Hermann Hesse Quotes

Without words, without writing and without books there would be no history, there could be no concept of humanity. It is not our purpose to become each other; it is to recognize each other, to learn to see the other and honor him for what he is. Only the ideas that we really live have any value. The truth is lived, not taught. Some of us think hodling on makes us strong; but sometimes it is letting go. All men are prepared to acconplish the icredible if their ideals are threatened. It is possible for one never to transgress a single law and still be a bastard. People with courage and character always seem sinister to the rest. When dealing with the insane, the best method is to pretend to be sane. As a body everyone is single, as a soul never. Eternity is a mere moment, just long enough for a joke. Those who cannot think or take responsibility for themselves need, and clamor for, a leader. When trying to remember my share in the glow of the eternal present, in the smile of God, I return to my childhood, too, for that is where the most significant discoveries turn up. Our mind is capable of passing beyond the dividing line we have drawn for it. Beyond the pairs of opposites of which the world consists, other, new insights begin. Among the letters my readers write me, there is a certain category which is continuously growing, and which I see as a symptom of the increasing intellectualization of the relationship between readers and literature. But your questions, which are unanswerable without exception, all spring from the same erroneous thinking. I have always believed, and I still believe, that whatever good or bad fortune may come our way we can always give it meaning and transform it into something of value. It is not Kafka's fault that his wonderful writings have lately turned into a fad, and are read by people who have neither the ability nor the desire to absorb literature. In Germany I have been acknowledged again since the fall of Hitler, but my works, partly suppressed by the Nazis and partly destroyed by the war; have not yet been republished there. Until 1914 I loved to travel; I often went to Italy and once spent a few months in India. Since then I have almost entirely abandoned travelling, and I have not been outside of Switzerland for over ten years. For me, however, that beloved, glowing little word happiness has become associated with everything I have felt since childhood upon hearing the sound of the word itself. Nevertheless, whether in occurrences lasting days, hours or mere minutes at a time, I have experienced happiness often, and have had brief encounters with it in my later years, even in old age. This happiness consisted of nothing else but the harmony of the few things around me with my own existence, a feeling of contentment and well-being that needed no changes and no intensification. It was as if all of the happiness, all of the magic of this blissful hour had flowed together into these stirring, bittersweet tones and flowed away, becoming temporal and transitory once more. Happiness is a how; not a what. A talent, not an object. Solitude is independence. Within us there is someone who knows everything, wills everything, does everything better than we ourselves. You are only afraid if you are not in harmony with yourself. People are afraid because they have never owned up to themselves. To be able to throw one's self away for the sake of a moment, to be able to sacrifice years for a woman's smile that is happiness. Words do not express thoughts very well. They always become a little different immediately after they are expressed, a little distorted, a little foolish. Knowledge can be communicated, but not wisdom. One can find it, live it, be fortified by it, do wonders through it, but one cannot communicate and teach it. Every man is more than just himself; he also represents the unique, the very special and always significant and remarkable point at which the world's phenomena intersect, only once in this way, and never again. There is, so I believe, in the essence of everything, something that we cannot call learning. There is, my friend, only a knowledge - that is everywhere. What could I say to you that would be of value, except that perhaps you seek too much, that as a result of your seeking you cannot find. The bourgeois prefers comfort to pleasure, convenience to liberty, and a pleasant temperature to the deathly inner consuming fire. If you hate a person, you hate something in him that is part of yourself. What isn't part of ourselves doesn't disturb us. In each individual the spirit is made flesh, in each one the whole of creation suffers, in each one a Savior is crucified. One never reaches home, but wherever friendly paths intersect the whole world looks like home for a time. Meaning and reality were not hidden somewhere behind things, they were in them, in all of them. If a man has nothing to eat, fasting is the most intelligent thing he can do. Perhaps people like us cannot love. Ordinary people can that is their secret. I was out of my bed in one second, trembling with excitement, and I dashed to the door and into the adjoining room, where I could watch the streets below from the windows. It was still quiet in the house, and not a sound was heard from outside, either. Were it not for this silence, my reverie would probably have been disrupted by reminders of daily duties, of getting up and going to school. It was morning; through the high window I saw the pure, bright blue of the sky as it hovered cheerfully over the long roofs of the neighboring houses. It too seemed full of joy, as if it had special plans, and had put on its finest clothes for the occasion.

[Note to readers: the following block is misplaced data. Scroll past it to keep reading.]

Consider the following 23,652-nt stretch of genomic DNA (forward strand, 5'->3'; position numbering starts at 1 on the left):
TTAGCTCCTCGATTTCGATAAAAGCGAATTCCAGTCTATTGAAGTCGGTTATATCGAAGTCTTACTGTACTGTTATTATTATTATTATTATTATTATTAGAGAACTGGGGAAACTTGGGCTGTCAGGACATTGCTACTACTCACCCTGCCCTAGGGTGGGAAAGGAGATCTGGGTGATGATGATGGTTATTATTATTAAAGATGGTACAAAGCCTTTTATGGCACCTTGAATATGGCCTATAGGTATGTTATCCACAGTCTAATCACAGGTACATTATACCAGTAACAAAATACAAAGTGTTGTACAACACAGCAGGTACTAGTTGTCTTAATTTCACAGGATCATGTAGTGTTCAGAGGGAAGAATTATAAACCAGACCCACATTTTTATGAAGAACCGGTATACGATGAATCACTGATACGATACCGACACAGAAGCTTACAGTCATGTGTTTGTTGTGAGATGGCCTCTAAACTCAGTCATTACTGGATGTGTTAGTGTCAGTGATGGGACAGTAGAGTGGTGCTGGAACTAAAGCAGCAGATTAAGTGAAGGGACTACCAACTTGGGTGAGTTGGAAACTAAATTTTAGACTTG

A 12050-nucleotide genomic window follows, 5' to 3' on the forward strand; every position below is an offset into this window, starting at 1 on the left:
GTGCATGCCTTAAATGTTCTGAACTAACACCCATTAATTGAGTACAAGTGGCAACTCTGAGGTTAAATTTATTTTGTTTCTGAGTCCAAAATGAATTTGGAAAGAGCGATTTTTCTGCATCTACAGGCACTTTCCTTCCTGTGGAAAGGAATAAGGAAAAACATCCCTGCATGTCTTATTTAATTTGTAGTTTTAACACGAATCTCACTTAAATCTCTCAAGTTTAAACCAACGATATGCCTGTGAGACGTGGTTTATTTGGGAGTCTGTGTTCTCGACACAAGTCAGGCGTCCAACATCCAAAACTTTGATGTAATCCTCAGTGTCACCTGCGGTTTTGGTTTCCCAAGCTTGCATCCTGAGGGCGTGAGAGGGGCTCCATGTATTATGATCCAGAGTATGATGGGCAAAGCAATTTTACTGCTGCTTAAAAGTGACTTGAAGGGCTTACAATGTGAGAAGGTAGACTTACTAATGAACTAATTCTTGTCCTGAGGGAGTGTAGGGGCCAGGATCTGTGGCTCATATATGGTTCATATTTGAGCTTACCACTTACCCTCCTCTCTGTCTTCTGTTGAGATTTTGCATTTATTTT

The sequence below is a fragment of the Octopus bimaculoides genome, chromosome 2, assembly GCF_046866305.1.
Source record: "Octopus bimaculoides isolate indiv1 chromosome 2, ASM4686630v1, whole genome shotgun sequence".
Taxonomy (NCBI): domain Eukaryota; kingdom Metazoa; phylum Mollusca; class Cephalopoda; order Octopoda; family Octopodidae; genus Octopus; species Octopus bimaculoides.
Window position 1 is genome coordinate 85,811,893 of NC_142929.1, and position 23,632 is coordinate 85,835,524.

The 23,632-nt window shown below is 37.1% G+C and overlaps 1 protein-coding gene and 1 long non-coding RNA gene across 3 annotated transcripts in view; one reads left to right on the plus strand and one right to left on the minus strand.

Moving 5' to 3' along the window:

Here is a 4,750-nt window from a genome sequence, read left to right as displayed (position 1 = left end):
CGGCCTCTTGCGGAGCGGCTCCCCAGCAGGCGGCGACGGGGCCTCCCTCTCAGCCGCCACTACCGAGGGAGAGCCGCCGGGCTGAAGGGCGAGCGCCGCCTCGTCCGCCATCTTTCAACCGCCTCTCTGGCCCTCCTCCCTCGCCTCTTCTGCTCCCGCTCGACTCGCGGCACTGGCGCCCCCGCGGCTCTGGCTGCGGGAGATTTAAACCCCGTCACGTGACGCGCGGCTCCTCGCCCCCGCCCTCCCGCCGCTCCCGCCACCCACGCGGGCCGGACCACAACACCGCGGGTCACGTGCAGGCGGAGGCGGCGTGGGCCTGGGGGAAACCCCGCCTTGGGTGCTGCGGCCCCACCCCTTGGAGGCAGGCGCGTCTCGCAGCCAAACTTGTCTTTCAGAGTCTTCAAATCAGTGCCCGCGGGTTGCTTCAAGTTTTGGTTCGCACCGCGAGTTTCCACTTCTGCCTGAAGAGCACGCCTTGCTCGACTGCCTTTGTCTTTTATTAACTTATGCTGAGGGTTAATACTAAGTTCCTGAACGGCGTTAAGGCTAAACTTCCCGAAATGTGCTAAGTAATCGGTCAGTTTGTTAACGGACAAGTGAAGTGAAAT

Herman Hesse

1877 - 1962